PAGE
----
By Dan Kennedy • The press, politics, technology, culture and other passions

Monday morning odds and ends

I don’t plan to do much blogging this week, but I do want to call your attention to a few items:

  • Chuck Tanowitz and Adam Reilly have both written sharp analyses of GateHouse Media’s lawsuit against the New York Times Co. I think Reilly is on the mark with his observation that the Globe, through its Your Town sites, is going beyond mere linking and is trying to establish itself as a substitute for GateHouse’s Wicked Local sites, while using GateHouse’s content.
  • Joe Dwinell of the Boston Herald has also weighed in with a good item [link now fixed] on the suit. I do disagree with his characterization of this as “David vs. Goliath.” Both GateHouse and the Times Co. are large, publicly traded media companies that are fighting for their financial lives. Call this Wounded Goliath I vs. Wounded Goliath II.
  • Sean Polay, a top Internet guy for Rupert Murdoch’s Ottaway Newspapers (including the Cape Cod Times and the Standard-Times of New Bedford), says he wouldn’t mind at all if linked to Ottaway content. Interesting, given that Herald publisher Pat Purcell recently accepted Murdoch’s offer to run the Ottaway papers.

Finally, a source has provided me with a copy of Barclays’ most recent report on the New York Times Co., the one that placed the value of the Globe at a mind-bogglingly low $20 million. I have posted it (PDF), so you can have a look for yourself. Perhaps a few gimlet-eyed Media Nation readers can find some gold.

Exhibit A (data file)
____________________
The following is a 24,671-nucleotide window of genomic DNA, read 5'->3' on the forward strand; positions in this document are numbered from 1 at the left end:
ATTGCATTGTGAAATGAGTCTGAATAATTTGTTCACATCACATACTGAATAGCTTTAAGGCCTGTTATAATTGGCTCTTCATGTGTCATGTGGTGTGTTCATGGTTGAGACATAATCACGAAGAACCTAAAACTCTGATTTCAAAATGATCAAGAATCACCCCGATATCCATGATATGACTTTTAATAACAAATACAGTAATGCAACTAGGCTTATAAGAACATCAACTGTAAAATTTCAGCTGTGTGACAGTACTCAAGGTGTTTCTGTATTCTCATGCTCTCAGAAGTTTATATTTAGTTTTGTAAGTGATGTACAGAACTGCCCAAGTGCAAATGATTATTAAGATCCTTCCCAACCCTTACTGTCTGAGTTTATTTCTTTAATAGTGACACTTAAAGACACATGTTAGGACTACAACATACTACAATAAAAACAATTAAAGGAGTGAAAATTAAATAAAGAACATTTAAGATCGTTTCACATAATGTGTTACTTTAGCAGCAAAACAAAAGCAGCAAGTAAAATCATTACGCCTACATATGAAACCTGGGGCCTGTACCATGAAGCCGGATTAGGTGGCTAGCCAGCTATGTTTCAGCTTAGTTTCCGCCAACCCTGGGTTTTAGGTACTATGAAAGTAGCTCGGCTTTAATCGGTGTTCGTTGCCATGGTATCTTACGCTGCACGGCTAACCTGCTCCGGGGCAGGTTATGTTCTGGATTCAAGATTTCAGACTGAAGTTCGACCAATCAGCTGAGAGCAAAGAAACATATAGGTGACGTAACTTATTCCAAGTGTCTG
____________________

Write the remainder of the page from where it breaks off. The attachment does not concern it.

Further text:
I’m dubious. As you will see, Barclays values the Globe at somewhere between $12 million and $20 million — lower than the value of the “Worchester Papers,” which it places at somewhere between $15 million and $25 million. That can’t be right.

And, come on — the “Worchester Papers”? Does someone at Barclays think the Worcester Telegram & Gazette are two different papers?

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  1. Michael Pahre

    Valuing the Globe at $12-20 million seems crazy low, but there might be some accounting reason behind it (like some big debt that is on the Globe’s balance sheet that is not on the “Worchester” papers’ balance sheet).Since the Barclay analysis gives the name of the lead author, this would be a good case for calling the analyst first before judging his conclusions as crazy. He’s paid to have reasons to justify his financial recommendations.

  2. ron-newman

    So who exactly is ‘Barclays’ and what particular authority do they have in determining the monetary value of a newspaper?

  3. acf

    Twelve to twenty million dollars? I’ll bet the Taylor family, who sold the paper to the NY Times is thanking its lucky stars it got out when it did. This is looking like the deal of the ages for them. For the Times and the Sulzbergers, not so much.

  4. NewsHound